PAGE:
Happens at Marriott Inns all the time.
Dr. Robert Laing (Tom Middleston) moves into a towering London skyscraper where most of the rich and powerful upper-class people live on the tippy-top, and the lower-class, mostly poorer people live on the bottom. Laing for himself is somewhere in the middle of everything and soon finds himself accepted by both sides of the spectrum; he enjoys the lavish and exquisite parties that the upper-class has, but he also enjoys having a pretty wacky and wild time with the lower-class ones as well. Mostly though, he’s just trying to play it safe, live a simple life, make some friends, and not get dragged-up in anything too complicated or whatever. However, that all changes when the two classes begin to clash over, well, everything. Power starts going out, supermarkets start running dry, and somehow, more and more people are fighting. Even though the police are around, they don’t seem too interested to get involved, which means that it’s mostly all up to the tenants to solve these issues. This, as expected, leads to some disastrous and downright deadly results.
There’s a good half-hour or so where I was totally on-board with High-Rise and everything that Ben Wheatley seemed to be doing. The tone is off in that we get a sense of this where we are, but we don’t know what to make of anything just yet; we know that something bad is going to happen, but how, why and when? These are questions brought up by Wheatley who seems to, at times, be feeding us a pitch-dark comedy that doesn’t want to clue us in yet of just what its intentions are, or where exactly it’s going to go.
And yes, in a way, I ate all that up. The movie not only looks great, but there was something about its world-building that kept me interested, even if it did seem like Wheatley was plodding his way along something of a plot. Wheatley seems less interested in plots such as these, and more interested in just figuring out more about these characters and the world that they’re surrounded by – while some of it seems real, for the most part, it isn’t. This is a scarily idealized world that we’re not necessarily to be happy about, but still want to see stuff happen in and that’s how I felt watching High-Rise.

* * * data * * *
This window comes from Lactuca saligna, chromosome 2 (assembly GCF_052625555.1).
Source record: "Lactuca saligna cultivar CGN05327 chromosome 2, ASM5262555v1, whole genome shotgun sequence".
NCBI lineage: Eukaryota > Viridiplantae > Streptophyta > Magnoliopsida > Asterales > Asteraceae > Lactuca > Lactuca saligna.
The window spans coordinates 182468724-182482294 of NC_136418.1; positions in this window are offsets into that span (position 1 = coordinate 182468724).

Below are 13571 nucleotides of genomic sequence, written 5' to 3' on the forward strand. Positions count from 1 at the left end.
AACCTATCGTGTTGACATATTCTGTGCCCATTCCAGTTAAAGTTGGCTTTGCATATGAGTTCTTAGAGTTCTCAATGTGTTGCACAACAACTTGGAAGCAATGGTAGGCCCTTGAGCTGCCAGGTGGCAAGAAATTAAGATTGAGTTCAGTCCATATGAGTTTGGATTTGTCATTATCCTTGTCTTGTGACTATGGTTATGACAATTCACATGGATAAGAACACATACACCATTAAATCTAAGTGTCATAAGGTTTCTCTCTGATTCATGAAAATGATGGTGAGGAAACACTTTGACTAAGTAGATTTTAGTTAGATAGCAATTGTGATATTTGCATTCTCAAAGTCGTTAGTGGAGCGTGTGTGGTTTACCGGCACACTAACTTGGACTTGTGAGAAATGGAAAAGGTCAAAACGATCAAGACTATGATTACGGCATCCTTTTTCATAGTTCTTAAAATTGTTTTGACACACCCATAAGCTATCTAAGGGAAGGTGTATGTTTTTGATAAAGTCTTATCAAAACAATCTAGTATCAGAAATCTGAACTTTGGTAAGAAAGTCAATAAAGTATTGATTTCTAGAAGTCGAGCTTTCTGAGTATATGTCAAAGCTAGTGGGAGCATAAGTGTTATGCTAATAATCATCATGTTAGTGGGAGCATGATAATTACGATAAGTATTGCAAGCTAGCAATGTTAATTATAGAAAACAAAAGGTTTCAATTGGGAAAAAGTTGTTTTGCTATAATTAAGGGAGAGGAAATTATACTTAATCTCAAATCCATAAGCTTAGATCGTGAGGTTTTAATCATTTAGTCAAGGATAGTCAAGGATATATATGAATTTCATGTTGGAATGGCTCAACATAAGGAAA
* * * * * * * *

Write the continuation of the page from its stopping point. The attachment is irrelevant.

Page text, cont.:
And then, that all changed.
For one, Wheatley loses all sorts of focus with this and never seems to know what he wants to do, or say with this material, except just do the same thing, over and over again. Without saying too much, a lot of terrible stuff happens to a lot of people in here and while I’m all for it, there came a point where I was wondering if it was going to mean anything for any reason. Wheatley has shown in his past few movies that he doesn’t mind killing people in ugly, heinous ways because it either, A) looks cool, or B) is cool, which is a-okay with me, but there has to be some sort of reason, or at the very least, some sort of connection to it; to just give us bloody and horrific acts of violence for the sake of it, can not only get real old after awhile, but it just makes you seem lazy. Rather than seeming like the talented and cool kid who can find all sorts of meaning in a painting of a red box, you still seem more like the kid who doesn’t get it, so rips it off the wall and lights it on fire.
Maybe that’s a huge generalization to make, but it’s not a hard one to make after watching High-Rise. There’s a lot of good in the movie, most definitely, but there’s also a whole hour-and-half where the movie does the same thing, again and again, and there’s nothing to it. None of these characters ever feel like real people we care about, nor does any of the action hit close to home because, well, it’s all an over-the-top cartoon. The tone may be dark and eerie, but not for a second did I take anything seriously what anyone did or said. Wheatley may have, but it sure as hell didn’t transition to the screen.
And this is a huge shame, because the cast he’s got really does try their best with all that they can do, but it’s really Wheatley’s show and he doesn’t really allow for anyone to grow beyond him, or the material.
Hiddleston is basically doing exactly what he did on the Night Manager, except seeming more clueless about the world around him than ever and it’s no fun to watch; Sienna Miller is fiery and hot, but has some weird subplots going on that never materialize, nor make any emotional impact; Elisabeth Moss shows up as a pregnant housewife who has a bit of an interesting dark side to her, but it’s so mushed in together with the rest of what’s going on that it almost feels like an afterthought; Luke Evans has some fun, but ultimately, goes down so many wild and wacky paths with his character that he never feels like an actual, living and breathing human being; and Jeremy Irons is, yes, pretty freaky, but that’s all he is. He never becomes detestable, nor does he ever go beyond just being “a scary dude” – he’s supposed to be the main villain of the story, but really, I just didn’t care.
Maybe that’s the point, but honestly, who knows? I clearly sure as hell don’t, as shown by my rating. Maybe I’m stupid.
I do know that.
Consensus: High-Rise toggles with interesting and eerie ideas about social classes and economics, but never makes much sense of them with a story that works, or actually intrigues past just being a bunch of bad things happening, for whatever reasons.
3 / 10
Photos Courtesy of: Indiewire